Our friends at Petersen’s Bowhunting Magazine give us the specs on 6 new crossbows that were unveiled at the 2018 Archery Trade Association show.
Since getting a good buck with a crossbow on TV is high on my bucket list—while I have killed my share of deer with vertical bows, I have never even shot a crossbow, much less bagged a deer with one—this article was of interest.
Some one-liners that caught my attention–I did not realize that crossbow technology and engineering had come so far so fast:
…the (Mission) SUB-1, so named for its ability to consistently deliver groups less than 1 inch at 100 yards.
At just 6 inches wide, the Stealth NXT (pictured) headlines TenPoint’s next generation of high performance bows.
…Excalibur’s 360-fps Assassin (has) an integrated silent Charger cranking system (that) allows for quiet, fast and easy loading and unloading, virtually eliminating draw weight concerns by reducing its 285 pounds of draw weight to a mere 12 pounds.
(CAMX’s) patented Thumbsaver technology protects the shooter’s forehand without restriction for the full travel path of the string. The A4 comes pre-sighted at the factory from 10 to 100 yards with four Accuspine arrows and field points…
…the compact, ambidextrous Versa-Draw Cocking System (Ravin R20) is integrated into the stock and provides the ability for simple cocking just 12 pounds of draw force and uncocking without having to fire the crossbow.
What really stood out (and in some cases shocked me) was the MSRP price of these new crossbows. While the PSE is around $600, the others in this overview run from $1,200 to $1,600 to $2,600. I had no idea that a Xbow costs that much, but then like I said, I did not realize that crossbow technology had advanced so much. Apparently with a new Xbow, like anything else, you get what you pay for.
I don’t know yet which one of these new horizontal bows I will get and hunt with this fall, if any, but I really do want to try it.
How many of you hunt with a Crossbow…how do you like it?
Michael Edmonds of Inman, S.C. lost his sight during an industrial accident about four years ago, and with the loss of his sight, he thought his hunting days were over. But on Dec. 22, he killed a trophy while hunting with a friend with some specialized equipment.
“It was a very emotional day for me… Next thing I knew, I was sitting there crying… It was a big accomplishment for me,” he said.
Read the full story here. Way to go Mike, you’re an inspiration…God bless and good luck.
Recently on social media (which has no doubt helped to recruit young and millennial hunters, but which has also done plenty of disservice to our sport and way of life in my opinion, though that is a topic for another day) there has been an inordinate amount of bashing of TV hunters or “celebrities.” (BTW, I do not like that latter term; just because a guy or gal hunts on TV that does not make him or her a celebrity or, God forbid, a “professional hunter,” another moniker that really peeves me.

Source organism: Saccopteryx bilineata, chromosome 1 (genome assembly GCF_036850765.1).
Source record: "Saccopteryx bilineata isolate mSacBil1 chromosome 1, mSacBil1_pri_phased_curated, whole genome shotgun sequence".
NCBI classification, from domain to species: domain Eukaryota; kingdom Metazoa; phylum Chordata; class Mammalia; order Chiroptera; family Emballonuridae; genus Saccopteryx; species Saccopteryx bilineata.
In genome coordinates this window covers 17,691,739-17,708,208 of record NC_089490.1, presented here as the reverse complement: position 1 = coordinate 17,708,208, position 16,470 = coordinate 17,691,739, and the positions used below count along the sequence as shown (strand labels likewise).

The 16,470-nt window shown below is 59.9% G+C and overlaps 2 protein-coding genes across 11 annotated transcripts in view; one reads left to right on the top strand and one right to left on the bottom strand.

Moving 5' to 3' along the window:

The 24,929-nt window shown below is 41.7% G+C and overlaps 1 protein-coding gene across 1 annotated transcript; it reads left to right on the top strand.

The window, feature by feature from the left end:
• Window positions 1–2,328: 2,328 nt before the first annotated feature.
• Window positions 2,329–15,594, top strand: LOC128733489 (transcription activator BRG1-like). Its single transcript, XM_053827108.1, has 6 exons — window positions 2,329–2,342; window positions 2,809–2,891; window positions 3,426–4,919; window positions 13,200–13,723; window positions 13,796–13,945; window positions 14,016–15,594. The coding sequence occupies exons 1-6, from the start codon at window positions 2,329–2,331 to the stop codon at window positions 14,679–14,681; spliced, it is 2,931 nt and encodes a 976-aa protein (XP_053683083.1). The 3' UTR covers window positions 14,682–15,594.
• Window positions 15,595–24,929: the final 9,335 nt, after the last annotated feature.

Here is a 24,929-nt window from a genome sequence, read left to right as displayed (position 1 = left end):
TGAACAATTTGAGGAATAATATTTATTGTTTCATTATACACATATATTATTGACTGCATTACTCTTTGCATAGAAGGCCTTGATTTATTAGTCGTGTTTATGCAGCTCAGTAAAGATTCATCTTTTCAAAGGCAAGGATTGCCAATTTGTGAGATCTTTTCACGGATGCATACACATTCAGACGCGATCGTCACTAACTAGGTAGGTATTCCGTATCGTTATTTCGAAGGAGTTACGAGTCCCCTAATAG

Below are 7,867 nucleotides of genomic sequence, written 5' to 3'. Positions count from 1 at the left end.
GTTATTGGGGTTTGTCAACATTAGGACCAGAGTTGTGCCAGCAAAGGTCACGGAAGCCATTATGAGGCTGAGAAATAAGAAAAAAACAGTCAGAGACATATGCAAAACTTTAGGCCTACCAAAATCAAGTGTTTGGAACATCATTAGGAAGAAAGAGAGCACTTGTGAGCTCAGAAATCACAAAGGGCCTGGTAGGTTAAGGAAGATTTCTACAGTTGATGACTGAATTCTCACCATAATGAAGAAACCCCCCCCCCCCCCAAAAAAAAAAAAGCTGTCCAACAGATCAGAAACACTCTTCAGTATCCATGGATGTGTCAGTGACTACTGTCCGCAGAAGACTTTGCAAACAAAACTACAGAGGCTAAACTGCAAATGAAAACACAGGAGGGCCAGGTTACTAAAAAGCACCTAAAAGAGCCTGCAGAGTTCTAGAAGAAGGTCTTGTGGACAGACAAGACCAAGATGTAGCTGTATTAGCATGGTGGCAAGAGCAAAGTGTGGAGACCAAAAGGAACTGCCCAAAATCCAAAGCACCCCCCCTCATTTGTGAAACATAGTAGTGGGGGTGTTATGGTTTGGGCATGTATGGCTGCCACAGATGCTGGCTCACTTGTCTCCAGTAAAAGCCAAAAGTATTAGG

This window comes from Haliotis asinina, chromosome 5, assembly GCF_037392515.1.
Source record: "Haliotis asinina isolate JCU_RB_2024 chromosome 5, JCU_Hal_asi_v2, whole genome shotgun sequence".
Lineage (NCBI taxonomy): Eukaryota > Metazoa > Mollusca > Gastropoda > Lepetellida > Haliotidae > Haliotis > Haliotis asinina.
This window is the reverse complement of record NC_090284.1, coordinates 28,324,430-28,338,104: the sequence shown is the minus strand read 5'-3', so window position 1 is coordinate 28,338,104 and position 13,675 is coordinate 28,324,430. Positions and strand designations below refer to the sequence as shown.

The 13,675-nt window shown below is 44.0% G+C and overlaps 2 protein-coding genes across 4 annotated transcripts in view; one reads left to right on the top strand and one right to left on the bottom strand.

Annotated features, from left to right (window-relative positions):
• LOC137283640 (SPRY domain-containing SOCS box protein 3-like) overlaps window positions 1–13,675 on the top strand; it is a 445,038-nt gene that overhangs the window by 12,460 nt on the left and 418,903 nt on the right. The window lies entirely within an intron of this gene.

Just this week on Facebook I saw 2 different posts: 1) What annoys you most about TV hunters? And 2) What do you hate most about hunting TV shows?
To the second poster I ask: Why do you assume everybody hates hunting TV just because you do?
Then, predictably, in response to these posts comes the wave of rude and negative comments as hundreds of people with nothing better to do cut loose and pile on those of us fortunate enough to hunt on TV for a living. (For the record, I cherish my opportunity and never take it for granted; I know I am lucky and blessed, and I have a responsibility to act, speak and hunt responsibly on BIG DEER TV.)
Being in the unique position of both TV host/producer and blogger, I respect and encourage opinion and criticism. Somebody saying, “I just don’t like so and so on TV” or “I don’t like that show” or “Hanback, I don’t agree with something you said the other night” is perfectly fine.
But that is not the way it goes in most of these threads, which quickly turn ugly. Peppered amid the respectable comments (and often hijacking the discussion) are the petty and the vitriolic, like: “All those guys on TV make me sick…they all hunt in high fences…it’s all about the money…put these guys on public land and they’d never kill a deer…I hate so and so…”
To the latter I say careful, people, hate is a strong word.
I’ve long wondered: Why this anger and resentment toward people who hunt on television? I have theories.
Envy: People who think they are great hunters (they may or may not be) get jealous and take out their resentment on people with shows, feeling they could do it better.
TV hunters behaving badly: On occasion (infrequently) a TV host gets busted breaking a game law, and it hits the fan on Facebook. I cringe when this happens because social predictably explodes with comments like: “typical of celebrity hunters”…they all do it…”
Well, that offends me. I have been in the business a long time and tell you 2 things: 1) All the TV hosts I associate with are honest, hardworking and law-abiding people; 2) No, we don’t all hunt in high fences. I hunt wild deer on lands just like you hunt.
Our “tear-you-down” world: Sadly, unfortunately, we’ve gotten to a place in society where bitter people criticize, name call, speculate, and downright lie in a misguided attempt to ruin a person and their career before moving on to their next destruction project. An outdoor TV host/show is an easy target.
On a more positive note, while the bashers are a rude and rowdy clan, they are a tiny minority. Social has given them a megaphone to spew their bitterness, one of the reasons I say Facebook has been a disservice to the hunting way of life. But most people, the silent majority, enjoy watching Outdoor Channel and Sportsman.
Why do you think the TV hunter bashing goes on? I know that fair, responsible, deep-thinking hunters read this blog, and I’d like to get your thoughts. I respect your opinion.